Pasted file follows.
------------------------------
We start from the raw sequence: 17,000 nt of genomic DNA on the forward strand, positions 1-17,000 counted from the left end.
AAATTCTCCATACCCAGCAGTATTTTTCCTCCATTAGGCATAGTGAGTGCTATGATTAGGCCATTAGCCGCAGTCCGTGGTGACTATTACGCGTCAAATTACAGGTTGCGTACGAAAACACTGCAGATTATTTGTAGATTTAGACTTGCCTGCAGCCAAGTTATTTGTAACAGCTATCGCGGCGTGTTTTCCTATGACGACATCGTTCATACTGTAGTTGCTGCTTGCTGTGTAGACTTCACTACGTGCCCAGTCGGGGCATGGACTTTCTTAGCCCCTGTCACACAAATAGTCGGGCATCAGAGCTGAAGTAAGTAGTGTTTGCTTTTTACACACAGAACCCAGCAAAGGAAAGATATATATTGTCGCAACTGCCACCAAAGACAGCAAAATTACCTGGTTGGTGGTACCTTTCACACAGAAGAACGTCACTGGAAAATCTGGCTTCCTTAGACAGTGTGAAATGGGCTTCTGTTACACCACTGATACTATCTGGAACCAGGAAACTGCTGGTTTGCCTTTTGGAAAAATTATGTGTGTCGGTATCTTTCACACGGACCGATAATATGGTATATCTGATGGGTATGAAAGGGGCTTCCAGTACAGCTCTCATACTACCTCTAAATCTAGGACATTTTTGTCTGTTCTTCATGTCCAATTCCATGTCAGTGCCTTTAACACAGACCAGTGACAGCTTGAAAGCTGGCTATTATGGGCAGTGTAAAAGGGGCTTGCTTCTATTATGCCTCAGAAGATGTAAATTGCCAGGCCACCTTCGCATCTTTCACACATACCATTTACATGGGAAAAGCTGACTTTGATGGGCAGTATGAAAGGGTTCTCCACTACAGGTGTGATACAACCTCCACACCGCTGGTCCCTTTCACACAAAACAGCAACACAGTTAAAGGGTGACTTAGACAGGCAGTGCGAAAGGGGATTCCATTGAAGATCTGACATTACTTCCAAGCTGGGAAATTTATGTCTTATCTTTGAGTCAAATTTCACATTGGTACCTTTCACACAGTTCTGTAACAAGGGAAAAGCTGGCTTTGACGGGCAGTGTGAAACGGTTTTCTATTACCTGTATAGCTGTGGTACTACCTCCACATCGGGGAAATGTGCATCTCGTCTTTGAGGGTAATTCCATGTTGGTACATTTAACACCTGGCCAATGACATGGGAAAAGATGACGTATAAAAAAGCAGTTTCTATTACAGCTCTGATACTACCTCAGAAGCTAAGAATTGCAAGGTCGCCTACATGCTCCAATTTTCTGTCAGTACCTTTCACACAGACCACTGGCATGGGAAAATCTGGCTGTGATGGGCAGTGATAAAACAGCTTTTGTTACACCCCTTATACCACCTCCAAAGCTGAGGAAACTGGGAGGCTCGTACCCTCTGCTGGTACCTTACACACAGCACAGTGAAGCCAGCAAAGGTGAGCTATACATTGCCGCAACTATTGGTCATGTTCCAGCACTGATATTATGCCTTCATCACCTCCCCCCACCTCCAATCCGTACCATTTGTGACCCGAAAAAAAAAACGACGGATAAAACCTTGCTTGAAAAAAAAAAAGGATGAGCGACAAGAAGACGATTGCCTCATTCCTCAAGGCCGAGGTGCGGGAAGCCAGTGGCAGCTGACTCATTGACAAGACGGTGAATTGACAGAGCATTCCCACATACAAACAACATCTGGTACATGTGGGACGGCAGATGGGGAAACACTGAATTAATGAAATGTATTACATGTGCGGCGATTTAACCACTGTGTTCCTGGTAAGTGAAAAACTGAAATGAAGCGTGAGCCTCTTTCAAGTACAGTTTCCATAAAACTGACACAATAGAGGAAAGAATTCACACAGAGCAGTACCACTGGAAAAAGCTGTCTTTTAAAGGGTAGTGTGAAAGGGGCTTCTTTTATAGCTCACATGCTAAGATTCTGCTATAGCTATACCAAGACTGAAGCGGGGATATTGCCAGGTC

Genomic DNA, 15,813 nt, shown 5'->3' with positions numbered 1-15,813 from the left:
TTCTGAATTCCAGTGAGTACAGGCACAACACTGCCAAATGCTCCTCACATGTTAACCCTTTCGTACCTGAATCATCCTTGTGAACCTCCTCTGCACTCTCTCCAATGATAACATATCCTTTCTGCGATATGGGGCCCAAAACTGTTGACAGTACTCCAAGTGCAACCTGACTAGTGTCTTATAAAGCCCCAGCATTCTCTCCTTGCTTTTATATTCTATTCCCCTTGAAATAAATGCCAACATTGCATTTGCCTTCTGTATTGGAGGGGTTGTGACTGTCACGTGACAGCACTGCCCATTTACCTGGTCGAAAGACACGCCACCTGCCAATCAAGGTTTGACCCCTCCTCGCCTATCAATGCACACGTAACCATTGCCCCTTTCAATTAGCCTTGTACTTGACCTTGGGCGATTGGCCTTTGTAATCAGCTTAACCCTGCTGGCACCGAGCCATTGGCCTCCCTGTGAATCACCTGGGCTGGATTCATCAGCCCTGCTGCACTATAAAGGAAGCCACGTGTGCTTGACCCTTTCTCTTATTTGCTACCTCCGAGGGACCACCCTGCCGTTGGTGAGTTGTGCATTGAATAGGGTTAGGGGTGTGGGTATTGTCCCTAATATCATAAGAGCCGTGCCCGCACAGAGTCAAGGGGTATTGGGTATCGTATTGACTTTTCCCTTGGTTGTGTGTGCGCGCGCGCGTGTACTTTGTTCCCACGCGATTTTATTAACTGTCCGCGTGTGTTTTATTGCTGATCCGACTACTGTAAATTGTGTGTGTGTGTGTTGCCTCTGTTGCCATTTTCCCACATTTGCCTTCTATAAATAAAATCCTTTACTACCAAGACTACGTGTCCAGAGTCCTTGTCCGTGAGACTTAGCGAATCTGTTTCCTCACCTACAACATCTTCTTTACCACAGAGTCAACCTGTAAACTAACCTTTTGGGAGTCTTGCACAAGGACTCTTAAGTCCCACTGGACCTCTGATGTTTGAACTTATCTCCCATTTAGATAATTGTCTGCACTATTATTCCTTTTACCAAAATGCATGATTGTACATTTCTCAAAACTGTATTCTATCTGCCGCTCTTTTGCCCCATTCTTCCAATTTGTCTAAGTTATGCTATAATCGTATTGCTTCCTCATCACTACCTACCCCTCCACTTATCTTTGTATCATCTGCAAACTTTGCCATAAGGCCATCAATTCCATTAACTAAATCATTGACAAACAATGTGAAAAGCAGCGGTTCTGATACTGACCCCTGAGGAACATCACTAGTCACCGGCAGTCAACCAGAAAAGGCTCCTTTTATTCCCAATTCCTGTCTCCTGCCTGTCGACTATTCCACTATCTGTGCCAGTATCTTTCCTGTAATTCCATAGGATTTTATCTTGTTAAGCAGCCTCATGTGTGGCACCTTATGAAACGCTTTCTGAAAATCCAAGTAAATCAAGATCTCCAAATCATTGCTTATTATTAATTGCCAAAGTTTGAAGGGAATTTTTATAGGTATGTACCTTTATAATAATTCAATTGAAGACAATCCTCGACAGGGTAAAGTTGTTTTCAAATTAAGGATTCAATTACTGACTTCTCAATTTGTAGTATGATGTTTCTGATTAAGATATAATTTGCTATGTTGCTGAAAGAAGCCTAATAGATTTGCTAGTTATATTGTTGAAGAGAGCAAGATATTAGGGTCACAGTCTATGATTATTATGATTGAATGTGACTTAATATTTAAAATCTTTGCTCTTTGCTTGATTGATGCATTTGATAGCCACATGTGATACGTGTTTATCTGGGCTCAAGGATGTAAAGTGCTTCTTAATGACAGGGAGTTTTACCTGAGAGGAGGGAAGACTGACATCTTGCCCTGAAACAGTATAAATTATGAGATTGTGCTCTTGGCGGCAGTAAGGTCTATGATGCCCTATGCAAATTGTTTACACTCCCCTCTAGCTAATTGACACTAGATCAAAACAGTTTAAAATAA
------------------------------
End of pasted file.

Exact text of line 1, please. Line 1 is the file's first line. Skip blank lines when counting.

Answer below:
We start from the raw sequence: 17,000 nt of genomic DNA on the forward strand, positions 1-17,000 counted from the left end.